A suicide attack on Friday killed 15 people and wounded more than 25 others at a Shiite Muslim mosque and religious seminary on the edge of Pakistan's northwestern city of Peshawar, officials said.
The bomber struck in the largely Shiite area of Gulshan Colony on the outskirts of the city, which abuts Taliban and Al-Qaeda-linked strongholds in the northwestern tribal belt on the Afghan border.
The attack came just days after US officials said they hoped to open peace talks with Afghan Taliban in Doha, capital of the Gulf state of Qatar.
"It was a suicide attack in which 15 people were killed and more than 25 others were wounded," senior police official Shafi Ullah said.
"The suicide bomber, who was on foot, first opened fire at police guards who were deployed outside the mosque, then entered the prayer hall where he blew himself up amid worshippers just before the start of prayers," he added.
The force of the blast punched holes in the walls and roof of the prayer hall, the floor of which was littered with bloodied pieces of human flesh, dead bodies, Islamic books and prayer caps.
Prayer leader Aamir Shakiri said he was just about to join the worshippers when he heard gun shots, followed by a "deafening blast".
"Thick smoke engulfed the entire mosque and it was difficult to see anything, but I was able to see dead bodies and injured people shouting for help," he said.
Police official Imran Shahid said that at least three suicide bombers had originally intended to carry out the attack.
"Two of them fled while one of their accomplices managed to enter the prayer hall and blow himself up," he said.
There was no immediate claim of responsibility, but attacks waged by Sunni Muslim extremists against Pakistan's minority Shiite community are on the rise.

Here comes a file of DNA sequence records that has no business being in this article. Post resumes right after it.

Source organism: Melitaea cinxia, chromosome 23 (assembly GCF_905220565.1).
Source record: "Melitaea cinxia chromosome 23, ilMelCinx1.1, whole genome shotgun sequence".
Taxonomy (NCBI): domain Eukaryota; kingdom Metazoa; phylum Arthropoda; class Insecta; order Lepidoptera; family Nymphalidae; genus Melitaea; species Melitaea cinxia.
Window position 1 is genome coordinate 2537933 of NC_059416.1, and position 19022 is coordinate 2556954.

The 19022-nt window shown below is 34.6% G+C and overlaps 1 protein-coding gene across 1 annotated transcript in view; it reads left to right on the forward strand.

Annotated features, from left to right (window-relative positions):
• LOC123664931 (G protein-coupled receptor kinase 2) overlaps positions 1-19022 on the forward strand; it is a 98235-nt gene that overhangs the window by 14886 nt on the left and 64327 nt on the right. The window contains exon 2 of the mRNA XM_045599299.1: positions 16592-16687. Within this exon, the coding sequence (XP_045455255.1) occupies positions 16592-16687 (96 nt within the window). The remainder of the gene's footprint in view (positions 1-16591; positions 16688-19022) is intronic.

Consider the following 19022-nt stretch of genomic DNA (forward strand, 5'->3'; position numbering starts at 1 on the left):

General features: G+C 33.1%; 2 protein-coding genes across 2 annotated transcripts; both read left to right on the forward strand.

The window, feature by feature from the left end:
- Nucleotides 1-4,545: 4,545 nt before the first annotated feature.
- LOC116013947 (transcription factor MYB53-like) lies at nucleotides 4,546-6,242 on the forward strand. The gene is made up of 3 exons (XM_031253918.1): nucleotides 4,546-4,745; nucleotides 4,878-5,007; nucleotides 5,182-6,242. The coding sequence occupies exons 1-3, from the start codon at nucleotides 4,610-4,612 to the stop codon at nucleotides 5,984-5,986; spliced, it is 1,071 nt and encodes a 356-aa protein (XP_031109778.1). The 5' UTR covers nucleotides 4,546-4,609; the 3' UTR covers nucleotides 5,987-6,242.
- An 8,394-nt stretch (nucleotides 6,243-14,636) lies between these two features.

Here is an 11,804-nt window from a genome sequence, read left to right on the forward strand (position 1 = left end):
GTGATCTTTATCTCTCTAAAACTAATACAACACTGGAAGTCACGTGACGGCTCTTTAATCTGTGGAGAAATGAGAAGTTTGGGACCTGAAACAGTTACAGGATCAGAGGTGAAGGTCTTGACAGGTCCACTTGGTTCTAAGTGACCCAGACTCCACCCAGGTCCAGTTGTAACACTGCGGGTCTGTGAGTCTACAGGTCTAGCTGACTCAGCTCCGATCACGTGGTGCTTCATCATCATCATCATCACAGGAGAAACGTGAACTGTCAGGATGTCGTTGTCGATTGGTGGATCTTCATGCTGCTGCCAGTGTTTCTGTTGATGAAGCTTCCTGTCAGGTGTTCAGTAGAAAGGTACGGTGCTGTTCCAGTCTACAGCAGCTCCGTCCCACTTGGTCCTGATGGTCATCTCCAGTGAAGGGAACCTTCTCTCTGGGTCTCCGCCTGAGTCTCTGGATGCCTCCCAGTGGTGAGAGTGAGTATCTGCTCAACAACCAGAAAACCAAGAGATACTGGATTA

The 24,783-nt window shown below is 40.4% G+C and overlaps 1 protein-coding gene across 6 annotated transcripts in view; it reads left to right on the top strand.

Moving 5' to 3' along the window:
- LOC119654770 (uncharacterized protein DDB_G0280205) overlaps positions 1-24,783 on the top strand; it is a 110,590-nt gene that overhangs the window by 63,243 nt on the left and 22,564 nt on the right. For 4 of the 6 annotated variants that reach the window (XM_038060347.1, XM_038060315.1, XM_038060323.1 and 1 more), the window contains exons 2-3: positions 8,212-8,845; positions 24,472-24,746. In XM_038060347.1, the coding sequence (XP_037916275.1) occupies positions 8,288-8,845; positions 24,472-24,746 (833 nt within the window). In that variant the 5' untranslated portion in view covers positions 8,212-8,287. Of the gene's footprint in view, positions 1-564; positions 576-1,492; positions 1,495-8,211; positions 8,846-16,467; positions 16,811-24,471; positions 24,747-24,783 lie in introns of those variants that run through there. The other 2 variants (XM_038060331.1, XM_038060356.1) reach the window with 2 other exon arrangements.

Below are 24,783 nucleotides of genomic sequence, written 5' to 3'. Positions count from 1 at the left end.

Ali Iqbal Qazilbash, a 24-year-old Peshawar University student, said he rushed out of his uncle's home when he heard the explosion.
"It was really horrifying to see blood soaked and mutilated bodies lying on the floor of the hall," Qazilbash said.
"I immediately started knocking on doors in the neighbourhood and calling people for help."
Shiites account for 20 percent of the 180 million population in the nuclear-armed state.
Extremist Sunni militant faction Lashkar-e-Jhangvi claimed responsibility for a series of attacks on Shiites in the southwestern city of Quetta that killed at least 25 people on June 15.
In Pakistan's business capital of Karachi, gunmen shot dead a provincial lawmaker, his son and a passer-by outside a mosque.
Sajid Qureshi, in his early 50s, and his 25-year-old son were targeted after Friday prayers in the congested Nazim Abad neighbourhood.
Qureshi was a member of the secular Muttahida Qaumi Movement (MQM), the most powerful political party in Karachi now considering whether to join the government in southern Sindh province.
"He died on the spot, while his son and the third victim died at hospital," police official Amir Farooqi said.
The Tehreek-e-Taliban Pakistan (TTP) group claimed responsibility for the killing, threatening to carry out more such attacks against the party.
"We claim responsibility for the killing of MQM member," Taliban spokesman Ehsanullah Ehsan told by telephone from an undisclosed location but denied the group's involvement in the Peshawar bombing.
Karachi, a city of 18 million people, contributes 42 percent of Pakistan's GDP, but is rife with murder and kidnappings and has been plagued for years by ethnic, sectarian and political violence.
Officials also said two members of a pro-government militia were killed when militants armed with guns and rockets attacked their homes in the northwestern tribal district of Bajaur on the Afghan border.
To tribal policemen were also injured, administration official Abdul Haseeb said.
Writing in English-language newspaper The News on Friday, analyst Ayaz Amir reflected on the repercussions for Pakistan of prospective peace talks between the Afghan Taliban and the United States.
He said talks would make it almost impossible for Pakistan to open a new military front against domestic insurgents in the northwest.
He said the "significance of the Taliban gaining, at long last, virtual American diplomatic recognition" would be a triumph for Afghan Taliban leader Mullah Omar but a "problem" for Pakistan.
"Because Mullah Omar's resurgent emirate, waiting patiently for the Americans to depart, now extends, like a dagger, into Pakistan - in the form of (Pakistani Taliban leader) Hakimullah (Mehsud)'s Waziristan."
A US-led NATO combat mission numbering nearly 100,000 foreign soldiers in Afghanistan is due to withdraw next year, leaving Afghan government forces in charge of countering any persistent Taliban violence.